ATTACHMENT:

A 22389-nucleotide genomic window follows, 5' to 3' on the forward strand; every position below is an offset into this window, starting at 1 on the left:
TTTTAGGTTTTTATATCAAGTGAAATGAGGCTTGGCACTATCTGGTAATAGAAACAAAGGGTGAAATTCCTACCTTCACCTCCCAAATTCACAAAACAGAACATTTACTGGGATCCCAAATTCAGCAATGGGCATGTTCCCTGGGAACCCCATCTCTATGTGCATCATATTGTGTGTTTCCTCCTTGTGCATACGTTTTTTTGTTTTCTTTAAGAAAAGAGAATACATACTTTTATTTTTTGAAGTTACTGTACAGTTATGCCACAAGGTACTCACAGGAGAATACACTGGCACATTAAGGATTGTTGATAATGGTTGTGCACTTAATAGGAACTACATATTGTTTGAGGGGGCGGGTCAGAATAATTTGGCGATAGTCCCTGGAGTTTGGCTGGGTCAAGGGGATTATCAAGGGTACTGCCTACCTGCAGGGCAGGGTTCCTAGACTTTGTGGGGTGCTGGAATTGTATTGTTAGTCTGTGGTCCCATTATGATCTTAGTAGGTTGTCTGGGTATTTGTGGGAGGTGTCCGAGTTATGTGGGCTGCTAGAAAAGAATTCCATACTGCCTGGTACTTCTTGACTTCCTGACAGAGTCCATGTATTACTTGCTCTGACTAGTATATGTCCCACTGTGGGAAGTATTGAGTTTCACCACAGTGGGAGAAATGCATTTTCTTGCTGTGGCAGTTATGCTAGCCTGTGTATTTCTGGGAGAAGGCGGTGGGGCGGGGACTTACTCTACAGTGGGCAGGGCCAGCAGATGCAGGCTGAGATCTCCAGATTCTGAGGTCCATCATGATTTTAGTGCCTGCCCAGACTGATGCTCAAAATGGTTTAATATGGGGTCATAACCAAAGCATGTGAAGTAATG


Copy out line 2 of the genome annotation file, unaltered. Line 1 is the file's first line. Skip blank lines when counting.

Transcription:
TTTTAGGTTTTTATATCAAGTGAAATGAGGCTTGGCACTATCTGGTAATAGAAACAAAGGGTGAAATTCCTACCTTCACCTCCCAAATTCACAAAACAGAACATTTACTGGGATCCCAAATTCAGCAATGGGCATGTTCCCTGGGAACCCCATCTCTATGTGCATCATATTGTGTGTTTCCTCCTTGTGCATACGTTTTTTTGTTTTCTTTAAGAAAAGAGAATACATACTTTTATTTTTTGAAGTTACTGTACAGTTATGCCACAAGGTACTCACAGGAGAATACACTGGCACATTAAGGATTGTTGATAATGGTTGTGCACTTAATAGGAACTACATATTGTTTGAGGGGGCGGGTCAGAATAATTTGGCGATAGTCCCTGGAGTTTGGCTGGGTCAAGGGGATTATCAAGGGTACTGCCTACCTGCAGGGCAGGGTTCCTAGACTTTGTGGGGTGCTGGAATTGTATTGTTAGTCTGTGGTCCCATTATGATCTTAGTAGGTTGTCTGGGTATTTGTGGGAGGTGTCCGAGTTATGTGGGCTGCTAGAAAAGAATTCCATACTGCCTGGTACTTCTTGACTTCCTGACAGAGTCCATGTATTACTTGCTCTGACTAGTATATGTCCCACTGTGGGAAGTATTGAGTTTCACCACAGTGGGAGAAATGCATTTTCTTGCTGTGGCAGTTATGCTAGCCTGTGTATTTCTGGGAGAAGGCGGTGGGGCGGGGACTTACTCTACAGTGGGCAGGGCCAGCAGATGCAGGCTGAGATCTCCAGATTCTGAGGTCCATCATGATTTTAGTGCCTGCCCAGACTGATGCTCAAAATGGTTTAATATGGGGTCATAACCAAAGCATGTGAAGTAATG